Stem Cells Excel: Raising the Bar and Healing Without Scars


Scarring and Charring  

Everybody has a scar: either physical, mental, emotional, or a combination. One of the most prevalent problems in healthcare is the treatment of skin-related scarring, which can result from everyday injuries including burns. These scars can be detrimental not only because they reduce the strength of the new skin and may lead to pain or in extreme circumstances, diseases, but also because of their indirect effects: aberrant wound healing affects many patients and their families both physically and mentally, leaving scars embedded within them, haunting them for the rest of their lives. A person with an ugly and visible scar might be psychologically affected, leading to the remodeling of not only their skin but also their emotional and mental state, which could cause illnesses such as depression. Scarring happens due to abnormal healing of a skin wound when fibroblasts, the prominent cell type existing in our connective tissue, create a collagen matrix to quickly heal the damaged area. This type of healing is quicker than regeneration but always results in a skin architecture much weaker than the unwounded original skin. Even so, many chronic wounds are also long-lasting and require treatment over many months. 


Stem Cells Heal Well 

Although abnormal wound healing may be a problem for many, there is a therapeutic solution that is currently being researched – stem cells! Specifically, stem cell therapy has been shown to significantly accelerate the healing process and regenerate skin. Usually, a wound that can heal within a few weeks is called an acute wound, such as a scrape or papercut. However, chronic wounds can last for over 12 weeks and can be caused by infection, physical agents, and inflammation, among other problems. Currently, treatments for chronic wounds focus on keeping the wound clean or covering it to create an optimal healing environment, but these methods are often costly and may take even longer for the wound to heal completely. Fortunately, new research into the application of stem cells to chronic wounds shows a promising alternative.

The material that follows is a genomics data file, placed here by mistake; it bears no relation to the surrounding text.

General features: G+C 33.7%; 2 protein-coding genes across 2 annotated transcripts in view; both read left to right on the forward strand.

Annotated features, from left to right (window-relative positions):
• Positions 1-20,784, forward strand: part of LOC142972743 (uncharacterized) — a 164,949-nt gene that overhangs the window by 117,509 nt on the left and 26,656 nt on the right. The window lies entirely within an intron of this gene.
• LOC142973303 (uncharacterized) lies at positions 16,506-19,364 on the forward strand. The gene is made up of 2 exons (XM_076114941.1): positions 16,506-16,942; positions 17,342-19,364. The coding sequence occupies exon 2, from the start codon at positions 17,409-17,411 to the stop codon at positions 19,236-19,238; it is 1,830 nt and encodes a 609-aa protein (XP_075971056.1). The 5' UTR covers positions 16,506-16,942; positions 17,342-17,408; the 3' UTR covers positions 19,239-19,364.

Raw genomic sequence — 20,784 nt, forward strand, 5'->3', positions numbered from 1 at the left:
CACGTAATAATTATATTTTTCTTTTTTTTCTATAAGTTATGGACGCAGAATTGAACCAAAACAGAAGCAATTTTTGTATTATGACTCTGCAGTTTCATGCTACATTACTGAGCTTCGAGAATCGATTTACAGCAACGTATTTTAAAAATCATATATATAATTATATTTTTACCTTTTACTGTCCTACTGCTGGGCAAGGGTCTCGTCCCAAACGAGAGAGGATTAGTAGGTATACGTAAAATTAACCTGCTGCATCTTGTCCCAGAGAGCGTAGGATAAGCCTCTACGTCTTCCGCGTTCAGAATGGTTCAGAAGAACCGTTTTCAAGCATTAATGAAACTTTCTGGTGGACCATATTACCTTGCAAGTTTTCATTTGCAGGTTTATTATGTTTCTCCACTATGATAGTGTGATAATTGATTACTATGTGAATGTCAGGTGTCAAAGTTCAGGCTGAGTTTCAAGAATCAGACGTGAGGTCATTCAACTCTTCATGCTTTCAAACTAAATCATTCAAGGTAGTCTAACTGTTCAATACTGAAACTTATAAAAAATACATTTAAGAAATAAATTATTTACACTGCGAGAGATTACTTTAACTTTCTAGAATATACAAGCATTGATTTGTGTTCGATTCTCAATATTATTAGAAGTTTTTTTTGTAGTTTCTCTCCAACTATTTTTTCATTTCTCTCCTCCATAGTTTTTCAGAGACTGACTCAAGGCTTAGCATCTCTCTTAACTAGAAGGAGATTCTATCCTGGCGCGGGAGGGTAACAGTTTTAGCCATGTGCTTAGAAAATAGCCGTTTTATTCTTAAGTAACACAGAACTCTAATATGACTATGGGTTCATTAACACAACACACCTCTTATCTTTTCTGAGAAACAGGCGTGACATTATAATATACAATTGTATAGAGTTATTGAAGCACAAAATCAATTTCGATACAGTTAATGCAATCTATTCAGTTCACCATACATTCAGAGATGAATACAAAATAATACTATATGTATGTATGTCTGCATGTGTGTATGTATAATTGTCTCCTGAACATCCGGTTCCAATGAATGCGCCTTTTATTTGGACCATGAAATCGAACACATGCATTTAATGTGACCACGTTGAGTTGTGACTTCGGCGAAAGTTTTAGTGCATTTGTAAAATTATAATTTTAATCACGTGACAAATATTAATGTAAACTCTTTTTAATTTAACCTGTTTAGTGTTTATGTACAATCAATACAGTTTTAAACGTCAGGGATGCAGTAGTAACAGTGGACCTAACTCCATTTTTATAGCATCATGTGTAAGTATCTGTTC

Stem cells are pluripotent, meaning they can develop into any type of body cell, so it would make sense that their application to a chronic wound would greatly regenerate damaged tissue. So, what are the molecular mechanisms behind all of this potential?

First, it is necessary to understand the two major categories of stem cells: Embryonic stem cells (ESCs) and adult stem cells. Adult stem cells are comprised of bone marrow-derived mesenchymal stem cells (BM-MSCs), adipose stem cells (ASCs), or dermal stem cells (DSCs), and are the center of attention for stem cell research. BM-MSCs have lots of potential for wound healing and the acceleration of regeneration compared to other types of stem cells, as they can release growth factors and cytokines, or signaling proteins, that enhance and accelerate the overall process. Besides differentiating into specific cell types to regenerate tissue, the main mechanism for mediating its wound-healing effects is a process called paracrine signaling, in which the cells release growth factors such as vascular endothelial growth factor (VEGF) that induces a cellular response in other cells, accelerating the process as a whole. 

In addition to the previously mentioned stem cells, induced pluripotent stem cells (iPS) are also being researched, as they can be obtained by reprogramming adult somatic (body) cells into an ESC-like state, which would enable the production of stem cells from the patient’s somatic cells. 

Ultimately, all of these types of stem cells have lots of potential for therapeutic use, but further research is needed to elucidate mechanisms by which stem cells regenerate damaged and diseased tissues.


Let’s Learn About Ethical Concerns 

All of these solutions sound great, but may not be ethical. For example, some stem cells used for research are not bone marrow-derived mesenchymal stem cells, but rather embryonic stem cells, which require the destruction of a human embryo for the cells to be extracted. Essentially, the blastocyst is the unimplanted human embryo at the sixth to the eighth day of development, which needs to be destroyed to obtain the cells, which consequently requires the taking away of innocent life. Is this morally right? Some people argue that blastocysts are equivalent to humans, whereas others argue that since a blastocyst is only a cluster of 180 to 200 cells, growing in a monitored petri dish and sometimes created in fertility clinics, it is not equal to a sentient human being.

What do you think of this analogy: All trees were once acorns, but is the consumption of an acorn by a squirrel the same as the destruction of an entire oak tree by a storm? Acorns develop into trees, similar to how embryos develop into humans. But are acorns the same as trees despite their developmental continuity?



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